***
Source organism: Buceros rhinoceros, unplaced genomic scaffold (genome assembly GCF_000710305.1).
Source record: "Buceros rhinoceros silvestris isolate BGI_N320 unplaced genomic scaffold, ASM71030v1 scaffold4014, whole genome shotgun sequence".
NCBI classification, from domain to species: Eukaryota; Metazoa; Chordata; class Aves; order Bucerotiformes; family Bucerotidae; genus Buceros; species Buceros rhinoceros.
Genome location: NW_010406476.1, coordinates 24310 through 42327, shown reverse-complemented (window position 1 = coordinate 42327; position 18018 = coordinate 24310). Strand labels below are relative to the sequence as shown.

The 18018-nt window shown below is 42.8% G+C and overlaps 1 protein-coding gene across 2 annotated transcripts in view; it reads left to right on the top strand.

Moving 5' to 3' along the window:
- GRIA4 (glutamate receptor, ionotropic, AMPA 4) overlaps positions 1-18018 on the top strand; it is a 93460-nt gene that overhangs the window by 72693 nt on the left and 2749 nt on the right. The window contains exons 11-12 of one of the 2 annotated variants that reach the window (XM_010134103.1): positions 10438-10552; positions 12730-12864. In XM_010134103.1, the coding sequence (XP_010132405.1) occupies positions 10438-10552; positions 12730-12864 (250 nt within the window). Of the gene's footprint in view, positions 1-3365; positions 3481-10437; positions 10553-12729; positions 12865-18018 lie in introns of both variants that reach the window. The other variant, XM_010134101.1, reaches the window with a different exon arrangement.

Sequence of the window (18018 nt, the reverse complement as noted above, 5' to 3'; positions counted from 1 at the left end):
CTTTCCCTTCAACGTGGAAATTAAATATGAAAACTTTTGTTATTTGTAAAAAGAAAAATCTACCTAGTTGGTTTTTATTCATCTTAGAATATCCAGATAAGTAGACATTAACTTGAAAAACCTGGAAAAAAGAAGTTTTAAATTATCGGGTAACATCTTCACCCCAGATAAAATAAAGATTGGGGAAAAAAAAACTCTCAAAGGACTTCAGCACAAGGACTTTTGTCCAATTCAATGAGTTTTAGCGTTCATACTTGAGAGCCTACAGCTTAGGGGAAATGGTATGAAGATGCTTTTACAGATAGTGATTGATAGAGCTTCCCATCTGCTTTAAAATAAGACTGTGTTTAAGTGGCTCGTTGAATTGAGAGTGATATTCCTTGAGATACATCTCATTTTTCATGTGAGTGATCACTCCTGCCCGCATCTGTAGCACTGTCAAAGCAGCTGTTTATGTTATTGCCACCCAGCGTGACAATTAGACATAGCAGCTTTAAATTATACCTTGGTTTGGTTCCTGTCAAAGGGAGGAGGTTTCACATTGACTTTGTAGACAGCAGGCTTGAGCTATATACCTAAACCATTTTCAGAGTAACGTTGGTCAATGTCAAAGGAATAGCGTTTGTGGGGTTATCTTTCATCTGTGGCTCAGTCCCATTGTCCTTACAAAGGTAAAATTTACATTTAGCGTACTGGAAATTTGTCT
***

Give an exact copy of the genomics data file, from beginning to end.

Source organism: Buceros rhinoceros, unplaced genomic scaffold (genome assembly GCF_000710305.1).
Source record: "Buceros rhinoceros silvestris isolate BGI_N320 unplaced genomic scaffold, ASM71030v1 scaffold4014, whole genome shotgun sequence".
NCBI classification, from domain to species: Eukaryota; Metazoa; Chordata; class Aves; order Bucerotiformes; family Bucerotidae; genus Buceros; species Buceros rhinoceros.
Genome location: NW_010406476.1, coordinates 24310 through 42327, shown reverse-complemented (window position 1 = coordinate 42327; position 18018 = coordinate 24310). Strand labels below are relative to the sequence as shown.

The 18018-nt window shown below is 42.8% G+C and overlaps 1 protein-coding gene across 2 annotated transcripts in view; it reads left to right on the top strand.

Moving 5' to 3' along the window:
- GRIA4 (glutamate receptor, ionotropic, AMPA 4) overlaps positions 1-18018 on the top strand; it is a 93460-nt gene that overhangs the window by 72693 nt on the left and 2749 nt on the right. The window contains exons 11-12 of one of the 2 annotated variants that reach the window (XM_010134103.1): positions 10438-10552; positions 12730-12864. In XM_010134103.1, the coding sequence (XP_010132405.1) occupies positions 10438-10552; positions 12730-12864 (250 nt within the window). Of the gene's footprint in view, positions 1-3365; positions 3481-10437; positions 10553-12729; positions 12865-18018 lie in introns of both variants that reach the window. The other variant, XM_010134101.1, reaches the window with a different exon arrangement.

Sequence of the window (18018 nt, the reverse complement as noted above, 5' to 3'; positions counted from 1 at the left end):
CTTTCCCTTCAACGTGGAAATTAAATATGAAAACTTTTGTTATTTGTAAAAAGAAAAATCTACCTAGTTGGTTTTTATTCATCTTAGAATATCCAGATAAGTAGACATTAACTTGAAAAACCTGGAAAAAAGAAGTTTTAAATTATCGGGTAACATCTTCACCCCAGATAAAATAAAGATTGGGGAAAAAAAAACTCTCAAAGGACTTCAGCACAAGGACTTTTGTCCAATTCAATGAGTTTTAGCGTTCATACTTGAGAGCCTACAGCTTAGGGGAAATGGTATGAAGATGCTTTTACAGATAGTGATTGATAGAGCTTCCCATCTGCTTTAAAATAAGACTGTGTTTAAGTGGCTCGTTGAATTGAGAGTGATATTCCTTGAGATACATCTCATTTTTCATGTGAGTGATCACTCCTGCCCGCATCTGTAGCACTGTCAAAGCAGCTGTTTATGTTATTGCCACCCAGCGTGACAATTAGACATAGCAGCTTTAAATTATACCTTGGTTTGGTTCCTGTCAAAGGGAGGAGGTTTCACATTGACTTTGTAGACAGCAGGCTTGAGCTATATACCTAAACCATTTTCAGAGTAACGTTGGTCAATGTCAAAGGAATAGCGTTTGTGGGGTTATCTTTCATCTGTGGCTCAGTCCCATTGTCCTTACAAAGGTAAAATTTACATTTAGCGTACTGGAAATTTGTCT